In the novel, The Day of the Locust, author Nathaneal West mentions many locations and attractions situated in the city of Los Angeles that are known by people throughout the world. Los Angeles is filled with many touristic and historic landmarks. It is also home to some of the world’s most iconic locations, such as the city of Hollywood, known as the film capital of the world. The author makes it apparent in his novel that Hollywood is a city where people come to suceed or they simply become outcast to the glamorous Hollywood lifestyle. West refers to several streets and cities for his audience, but many of these places are non-existent in the history of L.A. These are fictional locations that the author created, perhaps to portray the artificiality of some of his characters, such as Faye and the people who came to California to die. Examples of these places are The Cinderella Bar, Hodge’s Saddlery Store, The San Bernardino Arms, Chateau Mirabella, Zacarias street, and Lysol Alley. The author was not accurate with many of the locations stated in the novel; however, not every place mentioned was made up. Most of the streets depicted in the novel are large intersections present in the city today. Traffic is a constant, never ending battle for the locals who drive through these streets on a daily basis; however, West does not mention any traffic occurring in the novel. We can assume that in the late 1930s, when Tod drove these streets, traffic was minimal and not much of a problem.
On this page we have provided pictures of the places that still exist in Los Angeles today; these pictures allow you to see the city through Tod’s eyes, as well as the eyes of the people presently living in Los Angeles. Here are some of the locations which are true to Los Angeles today:
“He decided to take the street car as far as Vine Street and walk the rest of the way” (Chapter 1). See pg.22, 23, 26, 88
Vine Street is a well known intersection that runs from Torrance up to the city of Hollywood. The Hollywood Walk of Fame begins in the corner of Hollywood and Vine. Here, you can often see tourist walking around and taking pictures of these iconic stars. Some important buildings found on Vine street are Capitol Records, the W Hotel, and the Pantages Theater.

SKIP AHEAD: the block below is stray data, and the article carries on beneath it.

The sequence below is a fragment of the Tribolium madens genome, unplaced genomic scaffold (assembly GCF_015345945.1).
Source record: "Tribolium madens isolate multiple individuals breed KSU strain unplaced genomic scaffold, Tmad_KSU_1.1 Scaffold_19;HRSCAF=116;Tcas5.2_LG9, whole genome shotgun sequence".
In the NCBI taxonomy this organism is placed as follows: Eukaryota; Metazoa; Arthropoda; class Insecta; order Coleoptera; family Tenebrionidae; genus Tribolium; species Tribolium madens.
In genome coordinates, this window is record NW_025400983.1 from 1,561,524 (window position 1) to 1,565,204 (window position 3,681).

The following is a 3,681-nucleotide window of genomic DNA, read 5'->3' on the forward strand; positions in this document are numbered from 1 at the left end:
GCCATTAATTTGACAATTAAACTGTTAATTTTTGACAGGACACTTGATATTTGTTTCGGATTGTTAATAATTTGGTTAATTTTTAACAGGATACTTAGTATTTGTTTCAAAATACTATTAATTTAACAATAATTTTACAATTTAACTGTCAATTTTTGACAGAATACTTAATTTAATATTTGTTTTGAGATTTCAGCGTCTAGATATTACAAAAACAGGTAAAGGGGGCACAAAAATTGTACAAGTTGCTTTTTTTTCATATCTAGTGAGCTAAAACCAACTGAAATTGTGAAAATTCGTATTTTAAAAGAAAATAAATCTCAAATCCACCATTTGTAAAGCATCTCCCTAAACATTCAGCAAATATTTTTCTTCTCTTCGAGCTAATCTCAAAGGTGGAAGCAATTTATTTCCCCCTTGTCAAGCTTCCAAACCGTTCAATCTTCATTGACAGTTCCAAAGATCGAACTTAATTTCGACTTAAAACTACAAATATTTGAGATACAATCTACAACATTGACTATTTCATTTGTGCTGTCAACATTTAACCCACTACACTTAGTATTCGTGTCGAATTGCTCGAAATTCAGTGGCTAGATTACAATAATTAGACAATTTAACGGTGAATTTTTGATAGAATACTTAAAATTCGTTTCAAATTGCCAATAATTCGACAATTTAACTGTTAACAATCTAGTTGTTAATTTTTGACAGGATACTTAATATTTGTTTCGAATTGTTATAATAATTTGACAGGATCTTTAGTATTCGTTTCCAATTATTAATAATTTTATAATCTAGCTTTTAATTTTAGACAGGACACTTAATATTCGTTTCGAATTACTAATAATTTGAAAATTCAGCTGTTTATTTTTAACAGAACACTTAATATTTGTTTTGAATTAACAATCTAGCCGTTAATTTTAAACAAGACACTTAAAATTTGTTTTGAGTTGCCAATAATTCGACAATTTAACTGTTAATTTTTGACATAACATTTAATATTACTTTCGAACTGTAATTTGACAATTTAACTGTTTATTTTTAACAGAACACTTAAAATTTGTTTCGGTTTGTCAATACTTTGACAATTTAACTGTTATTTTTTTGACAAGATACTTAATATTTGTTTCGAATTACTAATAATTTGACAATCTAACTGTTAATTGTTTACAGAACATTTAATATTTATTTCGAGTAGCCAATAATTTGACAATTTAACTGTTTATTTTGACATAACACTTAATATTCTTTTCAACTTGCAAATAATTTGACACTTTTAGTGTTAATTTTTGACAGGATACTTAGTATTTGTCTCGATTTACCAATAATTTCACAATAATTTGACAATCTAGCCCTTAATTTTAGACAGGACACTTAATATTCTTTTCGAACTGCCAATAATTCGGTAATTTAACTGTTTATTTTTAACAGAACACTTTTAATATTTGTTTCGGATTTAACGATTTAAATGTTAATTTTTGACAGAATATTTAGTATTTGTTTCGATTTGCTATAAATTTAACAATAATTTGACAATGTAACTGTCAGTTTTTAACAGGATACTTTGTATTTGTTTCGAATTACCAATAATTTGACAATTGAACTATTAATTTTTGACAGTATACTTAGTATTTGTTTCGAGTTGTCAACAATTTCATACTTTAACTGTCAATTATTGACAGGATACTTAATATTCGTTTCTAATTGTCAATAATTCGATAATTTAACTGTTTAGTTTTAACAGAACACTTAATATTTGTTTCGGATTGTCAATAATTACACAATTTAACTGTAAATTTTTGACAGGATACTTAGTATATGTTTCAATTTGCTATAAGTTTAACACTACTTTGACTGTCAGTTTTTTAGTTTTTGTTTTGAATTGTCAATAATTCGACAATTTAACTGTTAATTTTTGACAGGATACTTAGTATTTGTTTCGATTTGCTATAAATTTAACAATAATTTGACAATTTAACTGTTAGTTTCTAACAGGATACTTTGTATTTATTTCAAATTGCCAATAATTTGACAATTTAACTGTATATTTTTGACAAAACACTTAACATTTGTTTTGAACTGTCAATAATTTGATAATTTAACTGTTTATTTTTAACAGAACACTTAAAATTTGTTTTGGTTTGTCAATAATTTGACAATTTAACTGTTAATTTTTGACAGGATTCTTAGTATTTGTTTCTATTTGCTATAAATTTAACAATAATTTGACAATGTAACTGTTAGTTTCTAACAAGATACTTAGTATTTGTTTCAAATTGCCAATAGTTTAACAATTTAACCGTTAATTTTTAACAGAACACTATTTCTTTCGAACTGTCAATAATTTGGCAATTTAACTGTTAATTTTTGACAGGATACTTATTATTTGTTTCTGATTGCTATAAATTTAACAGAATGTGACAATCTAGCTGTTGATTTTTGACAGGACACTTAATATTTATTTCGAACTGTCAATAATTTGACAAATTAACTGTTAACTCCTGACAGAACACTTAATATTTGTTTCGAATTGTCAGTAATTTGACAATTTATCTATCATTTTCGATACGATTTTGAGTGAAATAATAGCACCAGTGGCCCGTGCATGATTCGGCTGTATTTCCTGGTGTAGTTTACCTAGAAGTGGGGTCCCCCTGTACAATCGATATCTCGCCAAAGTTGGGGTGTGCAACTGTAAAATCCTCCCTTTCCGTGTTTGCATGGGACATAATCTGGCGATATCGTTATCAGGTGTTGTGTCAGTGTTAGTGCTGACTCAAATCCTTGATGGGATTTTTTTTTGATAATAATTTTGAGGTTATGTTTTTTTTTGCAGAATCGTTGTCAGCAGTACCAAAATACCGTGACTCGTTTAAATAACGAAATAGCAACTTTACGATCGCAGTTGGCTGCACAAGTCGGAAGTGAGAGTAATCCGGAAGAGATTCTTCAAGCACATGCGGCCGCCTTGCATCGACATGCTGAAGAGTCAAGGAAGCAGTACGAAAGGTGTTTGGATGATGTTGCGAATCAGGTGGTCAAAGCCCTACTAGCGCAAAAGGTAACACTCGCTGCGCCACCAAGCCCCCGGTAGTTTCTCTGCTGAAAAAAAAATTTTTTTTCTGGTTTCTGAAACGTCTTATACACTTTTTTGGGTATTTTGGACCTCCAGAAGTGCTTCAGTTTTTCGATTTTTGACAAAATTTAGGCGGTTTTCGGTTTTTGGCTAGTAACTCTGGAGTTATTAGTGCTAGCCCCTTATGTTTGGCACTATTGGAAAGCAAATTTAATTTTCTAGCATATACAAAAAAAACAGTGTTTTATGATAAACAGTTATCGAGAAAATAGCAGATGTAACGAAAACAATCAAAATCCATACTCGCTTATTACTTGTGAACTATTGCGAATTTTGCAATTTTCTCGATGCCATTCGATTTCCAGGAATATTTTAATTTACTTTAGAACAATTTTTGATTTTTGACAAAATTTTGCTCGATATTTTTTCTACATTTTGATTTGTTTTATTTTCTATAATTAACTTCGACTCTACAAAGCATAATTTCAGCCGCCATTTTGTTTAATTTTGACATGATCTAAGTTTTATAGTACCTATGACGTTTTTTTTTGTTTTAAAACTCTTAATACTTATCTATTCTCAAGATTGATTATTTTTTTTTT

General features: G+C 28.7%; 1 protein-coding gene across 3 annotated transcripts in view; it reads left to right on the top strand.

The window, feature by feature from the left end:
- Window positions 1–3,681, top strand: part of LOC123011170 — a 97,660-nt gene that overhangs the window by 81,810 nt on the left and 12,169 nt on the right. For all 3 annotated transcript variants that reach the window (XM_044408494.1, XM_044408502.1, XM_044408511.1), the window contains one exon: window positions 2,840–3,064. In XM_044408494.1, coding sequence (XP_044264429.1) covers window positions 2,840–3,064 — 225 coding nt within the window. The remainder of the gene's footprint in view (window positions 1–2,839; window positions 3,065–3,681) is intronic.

“He had first met Abe when he was living on Ivar Street, in a hotel called the Chateau Mirabella. Another name for Ivar Street was ‘Lysol Alley,’ and the Chateau was manly inhibited by hustlers, their managers, trainers and advance agents” (Chapter 2). See pg.26
Ivar Street runs parallel to Vine street, located in Hollywood. Every weekend there is a farmers market on Ivar street for the community to go buy fresh fruit and vegetables. The Arclight theater, the Knickerbocker Hotel, and many clubs are located in this street today.
“That year Tyrolean hats were a being worn a great deal along Hollywood Boulevard and the dwarf’s was a fine specimen” (Chapter 2). See pg.28, 62, 98
Hollywood boulevard is one of the most famous streets in Los Angeles. The Chinese theatre is located here, along with the Kodak theatre, the Hollywood Wax Museum, and many more places. At most, it is known for being the home of the Hollywood Stars, located on the sidewalks of Hollywood Blvd.
“And who got her fiddle out of hock that time in Santa Monica?” (Chapter 2). See pg.31
The city of Santa Monica is one of the cleanest and most beautiful cities in the Los Angeles County. Santa Monica beach is the treasure of the city. During the summer this beach is accessible to many families due to the vast amount of public transportation that leads you to this beach. Santa Monica Pier has many attractions including a newly renovated ferris wheel, a merry-go-round, and even a roller coaster.
“He had gone all the way to Glendale to see her in that movie” (Chapter 3). See pg.34, 192
Glendale is a city located in the San Fernando Valley. It is known for its Grand Central Airport, and the famous Alex Theatre which opened in 1925, featuring many popular films of its time. Glendale also has one of the largest Armenian populations in the country.
“The Sungold Market into which he turned was a large, brilliantly lit place. All the fixtures were chromium and the floors and walls were lined with white tile” (Chapter9). See pg.63